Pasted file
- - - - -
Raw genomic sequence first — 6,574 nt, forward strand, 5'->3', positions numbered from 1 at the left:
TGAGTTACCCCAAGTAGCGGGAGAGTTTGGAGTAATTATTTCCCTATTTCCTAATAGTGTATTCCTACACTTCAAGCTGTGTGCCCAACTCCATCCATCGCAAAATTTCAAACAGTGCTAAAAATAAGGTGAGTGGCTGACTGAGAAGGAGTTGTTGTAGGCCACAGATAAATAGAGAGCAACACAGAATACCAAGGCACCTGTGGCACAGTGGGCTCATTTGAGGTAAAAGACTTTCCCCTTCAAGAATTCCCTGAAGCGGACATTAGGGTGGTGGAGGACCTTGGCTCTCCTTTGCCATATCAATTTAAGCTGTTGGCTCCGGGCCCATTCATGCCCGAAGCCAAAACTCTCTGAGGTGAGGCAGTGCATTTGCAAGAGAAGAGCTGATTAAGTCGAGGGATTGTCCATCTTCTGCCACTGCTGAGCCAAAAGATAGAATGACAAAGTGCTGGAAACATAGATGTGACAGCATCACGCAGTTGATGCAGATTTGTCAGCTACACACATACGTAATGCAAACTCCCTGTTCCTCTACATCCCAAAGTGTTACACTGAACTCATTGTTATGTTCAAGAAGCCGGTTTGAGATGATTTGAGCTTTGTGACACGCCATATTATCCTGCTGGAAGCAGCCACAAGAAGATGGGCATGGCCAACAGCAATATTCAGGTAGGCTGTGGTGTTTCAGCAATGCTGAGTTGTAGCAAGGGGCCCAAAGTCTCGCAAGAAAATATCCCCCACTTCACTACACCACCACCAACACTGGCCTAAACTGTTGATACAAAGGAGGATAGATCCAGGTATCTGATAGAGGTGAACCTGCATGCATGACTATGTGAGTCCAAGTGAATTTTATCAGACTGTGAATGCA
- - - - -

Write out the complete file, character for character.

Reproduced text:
Raw genomic sequence first — 6,574 nt, forward strand, 5'->3', positions numbered from 1 at the left:
TGAGTTACCCCAAGTAGCGGGAGAGTTTGGAGTAATTATTTCCCTATTTCCTAATAGTGTATTCCTACACTTCAAGCTGTGTGCCCAACTCCATCCATCGCAAAATTTCAAACAGTGCTAAAAATAAGGTGAGTGGCTGACTGAGAAGGAGTTGTTGTAGGCCACAGATAAATAGAGAGCAACACAGAATACCAAGGCACCTGTGGCACAGTGGGCTCATTTGAGGTAAAAGACTTTCCCCTTCAAGAATTCCCTGAAGCGGACATTAGGGTGGTGGAGGACCTTGGCTCTCCTTTGCCATATCAATTTAAGCTGTTGGCTCCGGGCCCATTCATGCCCGAAGCCAAAACTCTCTGAGGTGAGGCAGTGCATTTGCAAGAGAAGAGCTGATTAAGTCGAGGGATTGTCCATCTTCTGCCACTGCTGAGCCAAAAGATAGAATGACAAAGTGCTGGAAACATAGATGTGACAGCATCACGCAGTTGATGCAGATTTGTCAGCTACACACATACGTAATGCAAACTCCCTGTTCCTCTACATCCCAAAGTGTTACACTGAACTCATTGTTATGTTCAAGAAGCCGGTTTGAGATGATTTGAGCTTTGTGACACGCCATATTATCCTGCTGGAAGCAGCCACAAGAAGATGGGCATGGCCAACAGCAATATTCAGGTAGGCTGTGGTGTTTCAGCAATGCTGAGTTGTAGCAAGGGGCCCAAAGTCTCGCAAGAAAATATCCCCCACTTCACTACACCACCACCAACACTGGCCTAAACTGTTGATACAAAGGAGGATAGATCCAGGTATCTGATAGAGGTGAACCTGCATGCATGACTATGTGAGTCCAAGTGAATTTTATCAGACTGTGAATGCA